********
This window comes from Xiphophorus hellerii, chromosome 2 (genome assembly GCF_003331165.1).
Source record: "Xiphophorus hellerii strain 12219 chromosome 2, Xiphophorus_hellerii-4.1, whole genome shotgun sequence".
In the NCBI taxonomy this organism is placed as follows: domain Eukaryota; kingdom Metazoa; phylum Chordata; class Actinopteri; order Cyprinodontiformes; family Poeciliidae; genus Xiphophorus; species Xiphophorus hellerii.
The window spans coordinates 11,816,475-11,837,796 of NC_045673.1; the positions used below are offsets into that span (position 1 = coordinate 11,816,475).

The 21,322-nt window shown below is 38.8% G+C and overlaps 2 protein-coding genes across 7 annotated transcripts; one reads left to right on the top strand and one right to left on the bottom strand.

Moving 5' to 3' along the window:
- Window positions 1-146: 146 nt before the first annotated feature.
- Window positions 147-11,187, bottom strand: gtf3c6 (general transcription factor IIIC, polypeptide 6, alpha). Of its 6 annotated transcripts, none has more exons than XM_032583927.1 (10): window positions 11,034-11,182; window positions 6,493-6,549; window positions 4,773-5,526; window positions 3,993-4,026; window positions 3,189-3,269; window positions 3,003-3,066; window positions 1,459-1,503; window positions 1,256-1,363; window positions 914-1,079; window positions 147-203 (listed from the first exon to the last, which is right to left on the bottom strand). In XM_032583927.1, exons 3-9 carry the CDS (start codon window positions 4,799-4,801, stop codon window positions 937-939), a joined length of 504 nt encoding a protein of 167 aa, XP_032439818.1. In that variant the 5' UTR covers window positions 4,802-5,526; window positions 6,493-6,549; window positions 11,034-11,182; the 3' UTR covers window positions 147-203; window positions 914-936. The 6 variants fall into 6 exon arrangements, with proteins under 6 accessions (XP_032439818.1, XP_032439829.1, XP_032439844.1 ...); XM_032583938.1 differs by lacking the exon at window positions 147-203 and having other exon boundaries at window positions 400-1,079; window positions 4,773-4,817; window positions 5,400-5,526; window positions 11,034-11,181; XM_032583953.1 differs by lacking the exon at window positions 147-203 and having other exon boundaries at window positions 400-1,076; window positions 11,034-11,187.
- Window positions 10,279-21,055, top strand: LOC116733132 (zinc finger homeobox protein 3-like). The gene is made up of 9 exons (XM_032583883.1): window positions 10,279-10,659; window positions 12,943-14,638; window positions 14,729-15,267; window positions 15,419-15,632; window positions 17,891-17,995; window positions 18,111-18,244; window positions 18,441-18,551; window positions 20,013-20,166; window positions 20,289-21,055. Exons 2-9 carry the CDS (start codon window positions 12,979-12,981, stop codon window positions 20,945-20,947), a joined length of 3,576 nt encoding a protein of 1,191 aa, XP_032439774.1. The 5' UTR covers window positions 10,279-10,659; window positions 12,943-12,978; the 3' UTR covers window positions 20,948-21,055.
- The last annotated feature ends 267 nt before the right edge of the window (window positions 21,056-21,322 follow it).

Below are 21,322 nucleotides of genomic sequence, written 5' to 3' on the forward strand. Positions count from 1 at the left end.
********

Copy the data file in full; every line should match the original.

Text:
This window comes from Xiphophorus hellerii, chromosome 2 (genome assembly GCF_003331165.1).
Source record: "Xiphophorus hellerii strain 12219 chromosome 2, Xiphophorus_hellerii-4.1, whole genome shotgun sequence".
In the NCBI taxonomy this organism is placed as follows: domain Eukaryota; kingdom Metazoa; phylum Chordata; class Actinopteri; order Cyprinodontiformes; family Poeciliidae; genus Xiphophorus; species Xiphophorus hellerii.
The window spans coordinates 11,816,475-11,837,796 of NC_045673.1; the positions used below are offsets into that span (position 1 = coordinate 11,816,475).

The 21,322-nt window shown below is 38.8% G+C and overlaps 2 protein-coding genes across 7 annotated transcripts; one reads left to right on the top strand and one right to left on the bottom strand.

Moving 5' to 3' along the window:
- Window positions 1-146: 146 nt before the first annotated feature.
- Window positions 147-11,187, bottom strand: gtf3c6 (general transcription factor IIIC, polypeptide 6, alpha). Of its 6 annotated transcripts, none has more exons than XM_032583927.1 (10): window positions 11,034-11,182; window positions 6,493-6,549; window positions 4,773-5,526; window positions 3,993-4,026; window positions 3,189-3,269; window positions 3,003-3,066; window positions 1,459-1,503; window positions 1,256-1,363; window positions 914-1,079; window positions 147-203 (listed from the first exon to the last, which is right to left on the bottom strand). In XM_032583927.1, exons 3-9 carry the CDS (start codon window positions 4,799-4,801, stop codon window positions 937-939), a joined length of 504 nt encoding a protein of 167 aa, XP_032439818.1. In that variant the 5' UTR covers window positions 4,802-5,526; window positions 6,493-6,549; window positions 11,034-11,182; the 3' UTR covers window positions 147-203; window positions 914-936. The 6 variants fall into 6 exon arrangements, with proteins under 6 accessions (XP_032439818.1, XP_032439829.1, XP_032439844.1 ...); XM_032583938.1 differs by lacking the exon at window positions 147-203 and having other exon boundaries at window positions 400-1,079; window positions 4,773-4,817; window positions 5,400-5,526; window positions 11,034-11,181; XM_032583953.1 differs by lacking the exon at window positions 147-203 and having other exon boundaries at window positions 400-1,076; window positions 11,034-11,187.
- Window positions 10,279-21,055, top strand: LOC116733132 (zinc finger homeobox protein 3-like). The gene is made up of 9 exons (XM_032583883.1): window positions 10,279-10,659; window positions 12,943-14,638; window positions 14,729-15,267; window positions 15,419-15,632; window positions 17,891-17,995; window positions 18,111-18,244; window positions 18,441-18,551; window positions 20,013-20,166; window positions 20,289-21,055. Exons 2-9 carry the CDS (start codon window positions 12,979-12,981, stop codon window positions 20,945-20,947), a joined length of 3,576 nt encoding a protein of 1,191 aa, XP_032439774.1. The 5' UTR covers window positions 10,279-10,659; window positions 12,943-12,978; the 3' UTR covers window positions 20,948-21,055.
- The last annotated feature ends 267 nt before the right edge of the window (window positions 21,056-21,322 follow it).

Below are 21,322 nucleotides of genomic sequence, written 5' to 3' on the forward strand. Positions count from 1 at the left end.